‘Sustainability’ has become one of the most important words of today’s times as the world faces critical challenges such as climate change and pollution. According to a Mahindra Group survey, 88 percent of Indians now want to live more sustainably.
One of them is based on Siliguri Nikita Agarwal who calls herself “obsessed with sustainability”. However, as she tried to redecorate her home with durable decorations, the 29-year-old former Air Asia crew member found herself in a state of upheaval.
“I wanted to fill my house with bamboo or jute interiors,” she says Your story. However, finding suitable products in local Siliguri markets as well as online has become a challenge.
She saw a business opportunity and startedCraft in October 2019 as a personal project.
operating under Suvnik Concierge Services Pvt Ltdthe artisan start-up started selling jute rugs with rattan baskets and boxes.
While finding sellers in northeast India, particularly in Assam and Sikkim, to redecorate her home, Nikita was also looking to incorporate them into her new business.
“We also created a Facebook group called ‘Buyers and Sellers of Crafts’ which gave sellers a platform to showcase their products. This gave us access to 15,000 local artisans and vendors. We also started receiving purchase requests from across the country,” says Nikita.
The co-founder also created an Instagram page and started uploading photos of some products.
Idhiyaan Handicrafts started with rattan baskets and jute rugs. But over the past year, the business has expanded into the stationery and home decor categories.
It was then that his brothers – Nikhil and Suraj Agarwalwho was struggling to keep his travel agency afloat due to disruption caused by the COVID-19 pandemic – got on board and invested Rs 5 million from their travel agency.
One of the biggest challenges the startup faced initially was convincing the people of Siliguri to buy their products.
“People in our town were not able to understand anything about these products because there is still a lack of awareness. Many said ye ghaas phoos kaun khareedega (who will buy these weeds and weeds)?” Nikita said, adding, “We wanted to convey that even though it’s ghas phoos, the products are much better than plastic ones and look extremely nice.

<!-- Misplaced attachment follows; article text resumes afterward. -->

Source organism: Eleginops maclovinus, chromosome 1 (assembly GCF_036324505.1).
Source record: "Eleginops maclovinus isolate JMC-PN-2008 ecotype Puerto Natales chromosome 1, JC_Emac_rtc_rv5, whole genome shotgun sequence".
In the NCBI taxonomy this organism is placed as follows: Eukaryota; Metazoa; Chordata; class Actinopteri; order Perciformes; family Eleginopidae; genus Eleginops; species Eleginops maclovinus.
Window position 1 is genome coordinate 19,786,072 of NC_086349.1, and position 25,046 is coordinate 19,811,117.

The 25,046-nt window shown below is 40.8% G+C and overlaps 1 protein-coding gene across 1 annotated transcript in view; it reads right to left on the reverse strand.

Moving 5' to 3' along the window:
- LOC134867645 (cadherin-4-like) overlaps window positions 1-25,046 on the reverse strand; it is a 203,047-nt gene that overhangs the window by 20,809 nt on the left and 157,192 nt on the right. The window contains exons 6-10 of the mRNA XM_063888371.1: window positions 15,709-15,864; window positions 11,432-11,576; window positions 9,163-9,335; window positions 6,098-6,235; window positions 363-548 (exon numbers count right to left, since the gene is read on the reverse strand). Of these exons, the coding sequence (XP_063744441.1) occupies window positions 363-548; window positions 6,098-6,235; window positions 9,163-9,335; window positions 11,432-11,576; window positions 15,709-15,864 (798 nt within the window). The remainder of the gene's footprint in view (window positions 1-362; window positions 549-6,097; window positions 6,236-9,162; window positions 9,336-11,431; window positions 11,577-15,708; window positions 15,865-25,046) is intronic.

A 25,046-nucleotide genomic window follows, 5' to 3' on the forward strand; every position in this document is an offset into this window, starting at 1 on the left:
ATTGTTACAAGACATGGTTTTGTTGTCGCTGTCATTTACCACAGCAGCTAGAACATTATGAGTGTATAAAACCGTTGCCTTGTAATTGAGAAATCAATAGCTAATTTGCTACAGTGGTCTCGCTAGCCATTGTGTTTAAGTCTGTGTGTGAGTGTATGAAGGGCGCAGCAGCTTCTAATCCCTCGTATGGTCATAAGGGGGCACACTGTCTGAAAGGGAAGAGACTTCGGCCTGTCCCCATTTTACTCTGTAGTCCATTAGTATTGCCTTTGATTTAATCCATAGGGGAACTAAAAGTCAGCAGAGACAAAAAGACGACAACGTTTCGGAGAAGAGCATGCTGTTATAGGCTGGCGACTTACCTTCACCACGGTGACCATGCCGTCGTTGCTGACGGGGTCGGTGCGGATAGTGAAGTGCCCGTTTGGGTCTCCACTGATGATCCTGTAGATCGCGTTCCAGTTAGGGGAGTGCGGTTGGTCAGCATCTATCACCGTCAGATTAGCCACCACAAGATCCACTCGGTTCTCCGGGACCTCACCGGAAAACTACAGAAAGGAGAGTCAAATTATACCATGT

The craft startup, which began by selling offline in a physical store in Siliguri, tried to educate consumers visiting its outlet. However, local demand creation became a major issue that set them back for at least a year. The trio then decided to put their products online, via their own website.
The first group of customers were corporate and wedding planners looking for gift options. “That’s where a lot of our boxes and baskets ended up being sold,” says Nikita. As the second wave began to recede and the travel industry opened up, many hotels also began to purchase their home decor products. Since then, the company has expanded into the stationery, personal care and home decor categories.
These products come from artisans and vendors in Manipur, famous for its cane products. The bamboo products come from Tripura while the earthen products come from Maharashtra among other states in India.
Idhiyaan Handicrafts works with 30-40 vendors and craftsmen, buying products from them in bulk at wholesale prices and reselling them after adding their own margin. The firm refrained from disclosing its margins.
Credit: YourStory Design
Much of the demand for the startup’s products comes from Mumbai, Chennai and Bengaluru, as well as other parts of Maharashtra, Tamil Nadu and Karnataka. Idhiyaan also launched its website about two months ago and receives 90% of orders through its digital channels, including the website, Facebook and Instagram.
Economic model and future
On average, Idhiyaan claims to fulfill 80-90 orders each monthresulting in sales of Rs 3-4 lakh. Their customers include businesses, individuals and resellers generating order value between Rs 1,000 and Rs 30,000according to Suraj, who heads the company’s sales.
During the 2021-2022 financial year, the company generated Rs 22 lakh revenue compared to Rs 3 lakh in FY21. Admittedly, Idhiyaan only operated for six months during the first year of operation. The company aims to generate Rs 1.10 crore by the end of FY23.
Idhiyaan has also opened another store in Siliguri and plans to convert its website into a marketplace for craft buyers and sellers over the next year. The company is looking to raise external funds for its expansion plans.
India’s cottage industry job finished seven million regional artisansaccording to India Brand Equity Foundation, with over 67,000 export houses exporting to the United States, United Kingdom, Germany, France, Italy and Australia, among other regions.
In the financial year 2021-22, India exported $380.83 million wooden crafts (through August 2021), while in fiscal year 2021 this figure was $845.51 million.
Idhiyaan Handicrafts currently competes with Beco backed by Better Capital, Rusabl (owned by EvenFlow) and a plethora of other vendors selling bamboo-based personal care products.